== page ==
A note to mainstream and independent television producers in Northern Ireland - here is an example of how a programme on the value, positivity and power of a minority language can be made that provides access to all and a sensible use of celebrity to broaden the audience. Congrats to BBC Scotland.
Friday, 10 June 2011
Tuesday, 7 June 2011
The appointment of Mary McArdle, a member of the PIRA murder gang that murdered Mary Travers (and attempted to kill her mother and father), has raised a number of issues which are already being discussed around the unsuitability of the appointment, a review of the process of appointment already underway and the predictable Stalinist line from Sinn Fein where keeping the old comrades sweet takes its usual high priority over basic political sense. However, there are three side issues that have not been particularly touched on.
First, there is media treatment of victims. The three families of victims have managed to gain and maintain significant media attention for their particular cases. These are the McCartney family, Raymond McCord and now the Travers family. Beyond the persistence of the families and articulacy in the media there is a consistency in their experience. Namely that the perpetrators and victims were drawn from the same nominal community. Is this consistency a coincidence or does the media draw a conscious or unconscious distinction between murders within and murders between the communities here?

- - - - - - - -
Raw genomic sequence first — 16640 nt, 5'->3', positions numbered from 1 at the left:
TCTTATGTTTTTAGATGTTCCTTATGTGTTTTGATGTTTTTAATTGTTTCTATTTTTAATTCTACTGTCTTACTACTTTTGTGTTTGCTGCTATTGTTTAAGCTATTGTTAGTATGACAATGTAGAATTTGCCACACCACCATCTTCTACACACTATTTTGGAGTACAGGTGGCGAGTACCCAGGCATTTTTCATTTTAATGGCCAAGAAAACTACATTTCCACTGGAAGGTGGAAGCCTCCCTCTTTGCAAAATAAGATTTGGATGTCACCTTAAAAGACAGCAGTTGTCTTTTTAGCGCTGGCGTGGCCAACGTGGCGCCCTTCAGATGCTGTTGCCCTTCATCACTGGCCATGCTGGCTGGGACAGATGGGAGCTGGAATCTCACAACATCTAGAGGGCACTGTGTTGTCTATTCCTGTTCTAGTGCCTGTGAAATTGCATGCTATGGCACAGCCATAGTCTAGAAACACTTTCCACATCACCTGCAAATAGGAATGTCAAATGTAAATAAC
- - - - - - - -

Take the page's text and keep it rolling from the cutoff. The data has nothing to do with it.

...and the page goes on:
Second, is the easy ride that the SDLP have been given on the issue. They have been vocal in their support for the Travers family. However, this is the SDLP that supported the release of terrorists early from prison. This is the SDLP, as IJP points out, that backed an IRA bomber being appointed a Mayor within days of objecting to McArdle's appointment. This is the SDLP that refuses to support reform to the definition of an victim. Ponder this for a moment if the police had shot the armed McArdle in the follow-up operation rather than arrested her then the SDLP position is that Mary McCardle and Mary Travers would have the exact same status of victimhood.
Third, some have been surprised by the reaction to this appointment. They shouldn't. The selective nature of the examination of our past so far was going to cause a build-up of anger which would attach itself to a particualr issue. However something more significant could be happening. The decisions of dubious morality that are taken to end a conflict are not always validated by time. Hence, the lack of furore about Leo Green's appointment but the anger about Mary McArdle's. Sometimes past decisions are rejected by those who come after because the recognise the dangers they hold for a better society. Perhaps Northern Ireland will prove to be one of those places.